Louisiana woman gets unsolicited package from China

This goes beyond the seeds that people throughout the United States have been receiving randomly from the People's Republic

Louisiana woman gets unsolicited package from China

SHREVEPORT, La. (KSLA) — It’s not just seeds that people randomly are receiving from China.

Mary Billingy said she got a package she did not order Saturday.

“I didn’t order this, and no one ordered it for me,” Mary Billingy said of the fake Ray-Ban sunglasses she received instead of the face masks she was expecting.
“I didn’t order this, and no one ordered it for me,” Mary Billingy said of the fake Ray-Ban sunglasses she received instead of the face masks she was expecting. (Source: KSLA News 12 viewer Mary Billingy)

“It has my cellphone number on it, which really surprised me. It has it listed on the outside under my address.”

Billingy said she had ordered masks from Piace Shirt. However, when she opened the package that she received, it was not from the California-based company.

And instead of masks, she found fake Ray-Ban sunglasses. “I didn’t order this, and no one ordered it for me.”

Last month, people throught the United States reported getting unsolicited packages of seeds from China. The U.S. Department of Agriculture investigated and identified cabbage, hibiscus, lavender and mint as being among the plant species in the packages.

When Billingy showed her husband what she found, he immediately thought of the mysterious seeds.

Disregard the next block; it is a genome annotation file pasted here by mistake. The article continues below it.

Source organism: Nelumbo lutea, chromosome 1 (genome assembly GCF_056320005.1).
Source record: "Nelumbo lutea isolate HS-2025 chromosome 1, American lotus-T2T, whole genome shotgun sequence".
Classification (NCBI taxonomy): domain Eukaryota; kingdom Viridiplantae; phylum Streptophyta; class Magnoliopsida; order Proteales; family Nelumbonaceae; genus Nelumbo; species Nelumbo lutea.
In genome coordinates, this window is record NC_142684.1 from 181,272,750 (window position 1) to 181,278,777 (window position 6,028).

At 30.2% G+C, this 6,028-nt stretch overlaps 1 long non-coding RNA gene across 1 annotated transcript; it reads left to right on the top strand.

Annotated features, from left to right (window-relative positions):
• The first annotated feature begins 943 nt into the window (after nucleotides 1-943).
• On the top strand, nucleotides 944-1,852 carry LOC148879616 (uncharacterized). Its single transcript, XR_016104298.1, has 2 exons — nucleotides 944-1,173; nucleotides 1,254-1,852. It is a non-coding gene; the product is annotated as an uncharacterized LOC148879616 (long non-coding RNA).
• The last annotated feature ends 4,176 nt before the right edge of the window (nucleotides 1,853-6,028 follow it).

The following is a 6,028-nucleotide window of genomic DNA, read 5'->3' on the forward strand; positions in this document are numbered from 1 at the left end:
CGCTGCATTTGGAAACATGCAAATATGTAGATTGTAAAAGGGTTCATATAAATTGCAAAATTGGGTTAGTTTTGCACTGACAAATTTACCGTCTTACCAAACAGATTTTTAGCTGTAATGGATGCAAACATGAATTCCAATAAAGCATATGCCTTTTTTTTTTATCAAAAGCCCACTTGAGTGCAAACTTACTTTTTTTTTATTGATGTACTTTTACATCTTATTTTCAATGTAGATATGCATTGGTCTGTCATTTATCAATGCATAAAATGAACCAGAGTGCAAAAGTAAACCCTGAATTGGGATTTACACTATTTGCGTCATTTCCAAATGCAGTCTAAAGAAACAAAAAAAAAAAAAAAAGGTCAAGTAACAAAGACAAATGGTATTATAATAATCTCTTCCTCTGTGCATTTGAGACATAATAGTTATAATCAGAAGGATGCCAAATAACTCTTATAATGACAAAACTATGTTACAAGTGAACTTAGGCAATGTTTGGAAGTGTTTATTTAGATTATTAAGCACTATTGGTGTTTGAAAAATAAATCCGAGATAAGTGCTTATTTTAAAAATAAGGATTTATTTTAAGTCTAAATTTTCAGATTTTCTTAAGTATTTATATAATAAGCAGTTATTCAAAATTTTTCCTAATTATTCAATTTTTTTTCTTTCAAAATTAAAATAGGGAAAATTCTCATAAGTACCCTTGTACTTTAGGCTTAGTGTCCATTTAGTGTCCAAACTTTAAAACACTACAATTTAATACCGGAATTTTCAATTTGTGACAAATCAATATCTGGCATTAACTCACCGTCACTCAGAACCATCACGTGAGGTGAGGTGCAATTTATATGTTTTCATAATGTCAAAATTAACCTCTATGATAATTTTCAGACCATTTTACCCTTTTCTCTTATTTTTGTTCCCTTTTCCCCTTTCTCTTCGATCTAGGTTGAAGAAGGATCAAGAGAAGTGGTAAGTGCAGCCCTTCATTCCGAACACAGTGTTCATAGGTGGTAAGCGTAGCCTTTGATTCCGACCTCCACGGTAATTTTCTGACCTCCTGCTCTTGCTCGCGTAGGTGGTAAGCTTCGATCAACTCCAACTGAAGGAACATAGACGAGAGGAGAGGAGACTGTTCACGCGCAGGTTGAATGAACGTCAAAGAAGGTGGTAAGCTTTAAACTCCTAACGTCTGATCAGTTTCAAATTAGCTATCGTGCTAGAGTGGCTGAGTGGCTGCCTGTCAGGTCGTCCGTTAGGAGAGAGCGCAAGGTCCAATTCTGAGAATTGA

“He said, ‘Seeds ... seeds from China'.”

Government officials said the packages are likely the result of a brushing scam.

And the Better Business Bureau has advised people to be wary of getting random packages.

“You are not the one who hit the jackpot,” according to a BBB article. “A scam company is the real winner.”

Companies try to use your information to create fake positive reviews to improve ratings, according to the BBB.

“The companies, usually foreign, third-party sellers that are sending the items are simply using your address that they discovered online,” the article says. “Their intention is to make it appear as though you wrote a glowing online review of their merchandise, and that you are a verified buyer of that merchandise.”

Consumers are allowed to keep the packages but should change their account passwords and keep a close eye on credit reports and credit card bills, according to the BBB’s website.

Billingy said she initially was worried about the sender stealing her information, but she has not seen any suspicious activity on her accounts so far.

Recipients of such packages can otherwise notify the retailer, the BBB advises.

The U.S. Postal Service website said people can throw away any unwanted items.

For further questions about unordered packages, contact your local BBB, visit BBB.org and report suspicious activities to the BBB Scam Tracker.

RELATED:

Ky. woman mistakenly planted seeds from China, and this is what happened

Copyright 2020 KSLA. All rights reserved.